Last night, Robert Mueller’s senior deputy, Andrew Weissmann, filed a motion to revoke Paul Manafort’s bail. Weissmann premised his motion upon an affidavit filed by an FBI agent that testified to the fact that Manafort contacted at least one witness and attempted to establish a “story” that would be told on the stand.
Politico does a nice breakdown:
After the superseding indictment’s public disclosure on Feb. 23, one of the people whom Manafort tried to call “sought to avoid Manafort” and “ended the call,” according to the affidavit. Manafort tried again with an encrypted text message, stating, “This is paul.” Two days later came another text with a news article describing the allegations and another message: “We should talk. I have made clear that they worked in Europe.”
No one needs a law degree to sniff out what Manafort intended to convey in that last sentence. We can only guess the context, but when it gets to trial, we can tell that Manafort’s defense, whatever it might be, that “they” worked “in Europe,” as opposed to? Well, as opposed to wherever Robert Mueller’s team accuses them of working, most likely in the United States, though one can’t rule out the Middle East or Russia at this point.
More to the point of this article, however, is look at what Manafort did, and compare it to the actions of another famous person currently investigated by the Mueller team. Manafort communicated a concocted story “made clear that they worked in Europe” (if it is clear, then Mueller knows they worked in Europe and there’s no reason to talk), in order to re-frame how something happened, with an important witness.
Transition to Air Force One amidst the exploding news that Donald Jr. led a Trump campaign team meeting with a high level Russian operative in Trump Tower during June of 2016. The media had the story, thus everyone could be sure that Mueller had the story.
Compare what Manafort did with what Donald Trump did. From a Guardian report dated August 1, 2017:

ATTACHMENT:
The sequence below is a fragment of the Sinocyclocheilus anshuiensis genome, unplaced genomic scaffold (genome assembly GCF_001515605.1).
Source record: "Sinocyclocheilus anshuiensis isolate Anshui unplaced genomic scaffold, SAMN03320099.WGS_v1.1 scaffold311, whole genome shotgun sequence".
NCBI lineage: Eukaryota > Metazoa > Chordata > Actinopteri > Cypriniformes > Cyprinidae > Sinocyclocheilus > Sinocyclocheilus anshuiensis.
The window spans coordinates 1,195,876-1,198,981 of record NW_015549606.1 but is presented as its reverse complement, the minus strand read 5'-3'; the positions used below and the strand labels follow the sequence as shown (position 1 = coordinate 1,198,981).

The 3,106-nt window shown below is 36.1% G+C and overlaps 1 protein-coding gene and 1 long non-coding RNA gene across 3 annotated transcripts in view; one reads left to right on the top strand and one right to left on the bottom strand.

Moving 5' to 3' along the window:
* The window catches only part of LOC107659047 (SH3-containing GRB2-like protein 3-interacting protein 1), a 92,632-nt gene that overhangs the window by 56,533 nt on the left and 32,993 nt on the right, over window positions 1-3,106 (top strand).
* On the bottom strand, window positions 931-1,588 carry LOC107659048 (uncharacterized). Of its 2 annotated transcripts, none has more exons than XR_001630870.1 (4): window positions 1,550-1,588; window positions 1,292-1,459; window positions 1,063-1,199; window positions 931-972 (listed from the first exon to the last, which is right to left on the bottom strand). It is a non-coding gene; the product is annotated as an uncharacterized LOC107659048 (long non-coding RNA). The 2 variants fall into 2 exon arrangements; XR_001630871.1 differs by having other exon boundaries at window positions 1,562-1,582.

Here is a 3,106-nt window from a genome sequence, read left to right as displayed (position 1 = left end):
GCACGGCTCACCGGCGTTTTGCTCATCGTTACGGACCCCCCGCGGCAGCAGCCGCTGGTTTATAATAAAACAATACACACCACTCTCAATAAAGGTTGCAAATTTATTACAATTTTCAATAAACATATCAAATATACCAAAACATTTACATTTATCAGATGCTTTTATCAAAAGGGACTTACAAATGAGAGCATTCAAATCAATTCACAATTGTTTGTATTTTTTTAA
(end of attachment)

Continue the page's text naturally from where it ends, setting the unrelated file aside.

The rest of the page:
According to the Washington Post, Trump personally intervened to prevent senior White House advisers from issuing a full and truthful account of the meeting on 9 June 2016 in which Donald Trump Jr, the president’s son-in-law Jared Kushner, and then presidential campaign manager Paul Manafort came face-to-face with four Russians. One of the Russian visitors was the well-connected lawyer Natalia Veselnitskaya.
Mueller has already filed a criminal complaint for conspiracy to defraud the United States case against high level Russian officials. Donald Junior – along with everyone else in the Trump campaign – held a meeting with a Kremlin-linked attorney regarding “dirt on Hillary,” an event that would surely be material in the case against the Russians, and possibly Trump and/or his son.
It was in that scenario, that Trump knowingly intervened, to “create” (dictate) the appropriate story that all witnesses would “agree” as to what happened.
The players are different, the scenarios different, context entirely different (one was awaiting trial), but fundamentally, the same thing occurred, one man tried to hide contact with a witness in his case and agree to a story, one man held a meeting and dictated “what the story would be” – both men knew the entire matter was under criminal investigation.
It is witness tampering, both Manafort and Trump, as far as the law is concerned, both accomplished the same task, committing the same crime. That’s the other part of the Manafort story that isn’t covered quite as much – yet, “Witness Tampering” will be the basis of a new criminal indictment against him. And, it’s not just any old crime. Witness tampering carries with it the possibility of a 25 year prison term, the most of any crime he had been charged with.
Don’t think that Robert Mueller didn’t intend to send a signal directly to the White House in its charges against Manafort. Mueller knows that Trump is working to “get the story straight” with everyone.